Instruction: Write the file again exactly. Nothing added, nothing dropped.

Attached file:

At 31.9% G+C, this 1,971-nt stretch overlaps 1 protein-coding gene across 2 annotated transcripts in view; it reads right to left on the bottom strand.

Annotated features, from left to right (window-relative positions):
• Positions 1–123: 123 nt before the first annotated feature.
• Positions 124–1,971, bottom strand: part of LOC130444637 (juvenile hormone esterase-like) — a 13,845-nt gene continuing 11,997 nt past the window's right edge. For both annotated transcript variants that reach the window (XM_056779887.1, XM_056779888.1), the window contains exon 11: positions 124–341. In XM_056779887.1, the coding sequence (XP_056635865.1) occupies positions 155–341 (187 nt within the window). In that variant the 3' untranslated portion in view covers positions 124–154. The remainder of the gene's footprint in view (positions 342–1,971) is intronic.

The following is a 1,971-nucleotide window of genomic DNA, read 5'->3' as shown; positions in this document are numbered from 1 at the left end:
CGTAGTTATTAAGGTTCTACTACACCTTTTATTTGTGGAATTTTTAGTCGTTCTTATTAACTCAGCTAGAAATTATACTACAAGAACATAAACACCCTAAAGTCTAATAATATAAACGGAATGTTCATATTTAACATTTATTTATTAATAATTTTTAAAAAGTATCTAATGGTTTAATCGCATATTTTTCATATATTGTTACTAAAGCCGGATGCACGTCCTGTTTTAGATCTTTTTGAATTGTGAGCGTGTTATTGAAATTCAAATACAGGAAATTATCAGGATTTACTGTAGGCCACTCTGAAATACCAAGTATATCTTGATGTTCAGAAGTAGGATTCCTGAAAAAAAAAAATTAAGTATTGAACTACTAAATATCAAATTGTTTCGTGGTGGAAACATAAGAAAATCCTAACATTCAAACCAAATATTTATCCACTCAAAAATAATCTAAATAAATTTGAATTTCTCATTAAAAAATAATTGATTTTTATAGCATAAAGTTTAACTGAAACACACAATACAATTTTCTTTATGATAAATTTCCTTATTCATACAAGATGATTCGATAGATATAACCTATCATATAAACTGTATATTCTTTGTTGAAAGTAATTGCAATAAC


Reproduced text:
At 31.9% G+C, this 1,971-nt stretch overlaps 1 protein-coding gene across 2 annotated transcripts in view; it reads right to left on the bottom strand.

Annotated features, from left to right (window-relative positions):
• Positions 1–123: 123 nt before the first annotated feature.
• Positions 124–1,971, bottom strand: part of LOC130444637 (juvenile hormone esterase-like) — a 13,845-nt gene continuing 11,997 nt past the window's right edge. For both annotated transcript variants that reach the window (XM_056779887.1, XM_056779888.1), the window contains exon 11: positions 124–341. In XM_056779887.1, the coding sequence (XP_056635865.1) occupies positions 155–341 (187 nt within the window). In that variant the 3' untranslated portion in view covers positions 124–154. The remainder of the gene's footprint in view (positions 342–1,971) is intronic.

The following is a 1,971-nucleotide window of genomic DNA, read 5'->3' as shown; positions in this document are numbered from 1 at the left end:
CGTAGTTATTAAGGTTCTACTACACCTTTTATTTGTGGAATTTTTAGTCGTTCTTATTAACTCAGCTAGAAATTATACTACAAGAACATAAACACCCTAAAGTCTAATAATATAAACGGAATGTTCATATTTAACATTTATTTATTAATAATTTTTAAAAAGTATCTAATGGTTTAATCGCATATTTTTCATATATTGTTACTAAAGCCGGATGCACGTCCTGTTTTAGATCTTTTTGAATTGTGAGCGTGTTATTGAAATTCAAATACAGGAAATTATCAGGATTTACTGTAGGCCACTCTGAAATACCAAGTATATCTTGATGTTCAGAAGTAGGATTCCTGAAAAAAAAAAATTAAGTATTGAACTACTAAATATCAAATTGTTTCGTGGTGGAAACATAAGAAAATCCTAACATTCAAACCAAATATTTATCCACTCAAAAATAATCTAAATAAATTTGAATTTCTCATTAAAAAATAATTGATTTTTATAGCATAAAGTTTAACTGAAACACACAATACAATTTTCTTTATGATAAATTTCCTTATTCATACAAGATGATTCGATAGATATAACCTATCATATAAACTGTATATTCTTTGTTGAAAGTAATTGCAATAAC